Home Debt How one woman’s No Spend January helped her pay off $36k in debt and inspired others to do the same – Reckon

How one woman’s No Spend January helped her pay off $36k in debt and inspired others to do the same – Reckon

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While New Year’s resolutions hardly stick for some, they did when Elyse Lyons first took on the “No Spend January” trend as an annual habit seven years ago.

No Spend January has become more than a month where people avoid spending on non-essentials like coffee and clothes and has evolved into a way to pay off debt, reset finances and save money. Expert money savers like Lyons have mastered the trend and are who social media deems as the ‘Queen of No Spend Months.’

“For me, the goal is to take it back (to) the basics of bills, gas and groceries, so I can see what I’ve been buying and challenge myself to spend very little on anything outside of those core essential categories of living,” Lyons told Reckon.

The hashtag #nospendmonth has nearly 40,000 views on Instagram and close to 113 million on TikTok, where users and experts share everything from tips to track spending to personal stories on saving money.

While many people assume No Spend January and other money-saving challenges are about making zero purchases, Lyons says that it’s more important to be intentional with what you’re buying and lean away from a deprivation mindset by using her free No Spend Tracker tool.

Lyons first created the tracker for No Spend January as a New Year’s resolution seven years ago when she started her debt-free journey. After two years of no spend challenges, she got rid of $36,500 in debt. Eager to share her path to financial freedom with others, Lysons created the Savvy Sagittarius social media accounts.

Lyons No Spend Tracker tool is built with a fillable calendar and sections where savers can write goals, free things to do, habits, expectations and rewards.

While she shares money management advice online, she recommends people tackle the No Spend January trend on paper instead of relying on expense-tracking apps like Rocket Money and Goodbudget during the challenge.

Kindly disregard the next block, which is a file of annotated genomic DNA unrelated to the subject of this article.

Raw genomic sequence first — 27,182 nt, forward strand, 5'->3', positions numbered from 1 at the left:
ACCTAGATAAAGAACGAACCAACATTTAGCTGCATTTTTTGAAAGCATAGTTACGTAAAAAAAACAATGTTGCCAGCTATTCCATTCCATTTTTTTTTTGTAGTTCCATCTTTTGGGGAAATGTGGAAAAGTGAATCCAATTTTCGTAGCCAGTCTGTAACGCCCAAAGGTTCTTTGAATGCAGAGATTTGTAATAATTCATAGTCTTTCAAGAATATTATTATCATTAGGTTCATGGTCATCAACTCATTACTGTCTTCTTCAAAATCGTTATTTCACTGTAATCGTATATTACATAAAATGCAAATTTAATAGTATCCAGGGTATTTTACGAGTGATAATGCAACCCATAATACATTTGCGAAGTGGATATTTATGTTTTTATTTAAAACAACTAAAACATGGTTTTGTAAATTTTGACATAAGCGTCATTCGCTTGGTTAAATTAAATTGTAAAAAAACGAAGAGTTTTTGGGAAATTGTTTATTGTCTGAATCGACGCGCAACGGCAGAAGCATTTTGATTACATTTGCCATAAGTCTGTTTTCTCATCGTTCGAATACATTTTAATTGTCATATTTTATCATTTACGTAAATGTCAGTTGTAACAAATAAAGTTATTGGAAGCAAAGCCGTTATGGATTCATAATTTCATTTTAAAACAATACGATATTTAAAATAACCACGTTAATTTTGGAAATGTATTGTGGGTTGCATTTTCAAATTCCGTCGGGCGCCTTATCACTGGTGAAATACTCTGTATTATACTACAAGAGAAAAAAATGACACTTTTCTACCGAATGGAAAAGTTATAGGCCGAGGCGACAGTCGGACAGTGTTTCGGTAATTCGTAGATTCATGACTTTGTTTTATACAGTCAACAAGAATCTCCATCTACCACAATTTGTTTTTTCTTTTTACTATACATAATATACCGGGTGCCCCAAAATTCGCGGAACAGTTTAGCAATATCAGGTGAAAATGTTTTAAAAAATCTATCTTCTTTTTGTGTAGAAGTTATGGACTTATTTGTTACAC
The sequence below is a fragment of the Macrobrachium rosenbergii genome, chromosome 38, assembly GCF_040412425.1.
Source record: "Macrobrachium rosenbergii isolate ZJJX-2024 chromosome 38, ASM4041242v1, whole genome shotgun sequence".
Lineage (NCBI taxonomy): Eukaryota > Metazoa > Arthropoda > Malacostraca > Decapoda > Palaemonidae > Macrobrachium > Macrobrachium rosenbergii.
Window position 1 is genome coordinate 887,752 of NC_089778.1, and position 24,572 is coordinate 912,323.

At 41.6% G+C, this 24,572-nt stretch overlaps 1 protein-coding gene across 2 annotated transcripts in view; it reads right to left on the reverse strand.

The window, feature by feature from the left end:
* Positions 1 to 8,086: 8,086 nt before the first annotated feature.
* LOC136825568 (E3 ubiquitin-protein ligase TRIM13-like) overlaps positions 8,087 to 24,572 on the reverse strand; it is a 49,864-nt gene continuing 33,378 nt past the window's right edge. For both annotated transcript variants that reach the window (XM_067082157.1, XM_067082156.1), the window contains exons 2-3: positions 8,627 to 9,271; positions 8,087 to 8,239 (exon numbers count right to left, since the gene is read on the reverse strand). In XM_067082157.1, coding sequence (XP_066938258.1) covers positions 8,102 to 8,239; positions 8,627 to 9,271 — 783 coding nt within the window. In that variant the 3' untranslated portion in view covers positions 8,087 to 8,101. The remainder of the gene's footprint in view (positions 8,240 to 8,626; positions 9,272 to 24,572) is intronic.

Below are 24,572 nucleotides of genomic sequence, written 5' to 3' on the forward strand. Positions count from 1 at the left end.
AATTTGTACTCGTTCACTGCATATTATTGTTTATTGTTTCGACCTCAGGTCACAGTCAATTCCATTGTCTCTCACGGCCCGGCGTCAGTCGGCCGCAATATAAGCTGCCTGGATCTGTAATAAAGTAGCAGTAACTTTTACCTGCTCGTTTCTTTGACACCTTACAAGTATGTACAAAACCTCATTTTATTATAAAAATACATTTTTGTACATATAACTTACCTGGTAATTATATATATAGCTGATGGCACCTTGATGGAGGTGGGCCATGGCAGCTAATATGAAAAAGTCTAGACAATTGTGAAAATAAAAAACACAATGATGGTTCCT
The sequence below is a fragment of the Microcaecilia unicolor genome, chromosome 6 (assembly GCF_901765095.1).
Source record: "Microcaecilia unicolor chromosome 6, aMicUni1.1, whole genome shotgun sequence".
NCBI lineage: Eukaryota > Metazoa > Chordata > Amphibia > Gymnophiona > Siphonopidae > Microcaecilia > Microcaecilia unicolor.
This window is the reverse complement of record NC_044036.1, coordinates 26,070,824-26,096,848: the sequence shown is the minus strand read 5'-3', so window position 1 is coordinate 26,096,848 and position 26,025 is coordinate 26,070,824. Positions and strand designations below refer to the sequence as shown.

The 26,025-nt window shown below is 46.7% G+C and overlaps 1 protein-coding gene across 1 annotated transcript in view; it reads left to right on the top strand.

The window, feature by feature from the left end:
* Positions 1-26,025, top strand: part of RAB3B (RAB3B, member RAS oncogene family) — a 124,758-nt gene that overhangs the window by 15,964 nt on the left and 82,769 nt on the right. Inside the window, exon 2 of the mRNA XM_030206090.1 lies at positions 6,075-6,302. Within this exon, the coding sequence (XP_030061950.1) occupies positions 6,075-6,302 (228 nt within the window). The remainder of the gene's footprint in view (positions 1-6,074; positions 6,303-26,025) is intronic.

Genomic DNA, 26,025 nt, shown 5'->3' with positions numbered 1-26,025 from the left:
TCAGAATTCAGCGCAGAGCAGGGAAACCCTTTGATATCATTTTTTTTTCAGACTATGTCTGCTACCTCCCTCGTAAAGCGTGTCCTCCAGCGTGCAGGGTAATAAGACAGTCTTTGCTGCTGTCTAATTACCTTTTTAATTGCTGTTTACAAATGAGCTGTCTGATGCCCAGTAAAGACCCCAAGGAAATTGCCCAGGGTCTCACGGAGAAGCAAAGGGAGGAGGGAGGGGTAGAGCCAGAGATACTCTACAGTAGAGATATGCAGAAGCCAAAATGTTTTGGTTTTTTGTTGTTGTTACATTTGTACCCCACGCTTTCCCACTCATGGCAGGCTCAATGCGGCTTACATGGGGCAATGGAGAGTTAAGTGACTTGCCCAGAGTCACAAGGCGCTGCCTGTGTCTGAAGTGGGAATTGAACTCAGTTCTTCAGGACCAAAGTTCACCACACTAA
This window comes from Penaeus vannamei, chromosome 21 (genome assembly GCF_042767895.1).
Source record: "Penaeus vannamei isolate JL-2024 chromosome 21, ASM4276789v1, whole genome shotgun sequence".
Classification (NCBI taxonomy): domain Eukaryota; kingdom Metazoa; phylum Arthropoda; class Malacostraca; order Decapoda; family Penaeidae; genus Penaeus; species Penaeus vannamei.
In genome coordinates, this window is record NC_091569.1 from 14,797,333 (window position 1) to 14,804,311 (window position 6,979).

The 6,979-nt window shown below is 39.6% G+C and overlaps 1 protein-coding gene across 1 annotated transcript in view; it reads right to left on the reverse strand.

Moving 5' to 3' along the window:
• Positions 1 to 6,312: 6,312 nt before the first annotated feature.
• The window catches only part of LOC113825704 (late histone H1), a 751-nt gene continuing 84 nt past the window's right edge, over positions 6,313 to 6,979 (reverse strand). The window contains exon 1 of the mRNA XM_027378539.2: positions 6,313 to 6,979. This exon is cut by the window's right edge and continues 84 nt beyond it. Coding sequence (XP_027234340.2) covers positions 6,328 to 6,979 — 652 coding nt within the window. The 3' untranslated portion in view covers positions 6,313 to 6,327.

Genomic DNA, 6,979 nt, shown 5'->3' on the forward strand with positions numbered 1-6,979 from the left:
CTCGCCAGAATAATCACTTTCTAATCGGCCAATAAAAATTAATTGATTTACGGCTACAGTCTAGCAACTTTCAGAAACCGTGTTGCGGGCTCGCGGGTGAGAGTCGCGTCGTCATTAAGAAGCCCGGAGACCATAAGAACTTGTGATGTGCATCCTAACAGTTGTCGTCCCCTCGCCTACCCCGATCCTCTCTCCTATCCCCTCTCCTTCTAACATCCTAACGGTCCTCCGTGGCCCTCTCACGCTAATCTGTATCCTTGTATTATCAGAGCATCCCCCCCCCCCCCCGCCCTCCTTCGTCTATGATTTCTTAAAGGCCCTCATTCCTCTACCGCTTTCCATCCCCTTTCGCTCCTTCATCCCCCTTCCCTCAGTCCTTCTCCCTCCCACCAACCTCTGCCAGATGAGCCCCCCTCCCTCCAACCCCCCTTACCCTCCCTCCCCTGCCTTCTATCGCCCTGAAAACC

“We just get distracted and there’s so much overstimulation with digital products that can make it harder for us to be accountable. I really like the pen and paper because I hang mine right by my kitchen, so I see it every day and feel responsible to fill it out,” Lyons said.

The 29-year-old works to master the no spend month challenges by asking herself questions like: How can I be more creative? How can I use what I already have? Do I need to buy a new book or are there books I have and haven’t read? Are there clothes in my closet I haven’t worn?

“I try and reframe no-spend months by focusing on the things I’m so grateful for and figuring out how can I use what I have to the best of my ability,” Lyons told Reckon.

With two out of three workers saying the cost of living is rising faster than wages, according to a 2023 Bank of America survey, many social media users taking on the No Spend January trend share the sentiment that they are financially strapped and hope the challenge saves them money.

Posts with the viral hashtag #nospendmonth are full of users’ intentions for taking on the trend like TikToker Kyyah Abdul, ”…because I enjoy travel, spoiling people in my life, and investing in my wardrobe I do so intentionally. When I feel I’ve spent too much, challenges like this make it VERY easy for me to put things into perspective and do a hard reset.”

“Often we talk about how buying the $6 coffee won’t affect us buying a house, but it’s all of our little habits that make up our financial picture. And even if you cut one or two of them out it might make the difference between you going on vacation and buying the house or not,” Lyons explained.

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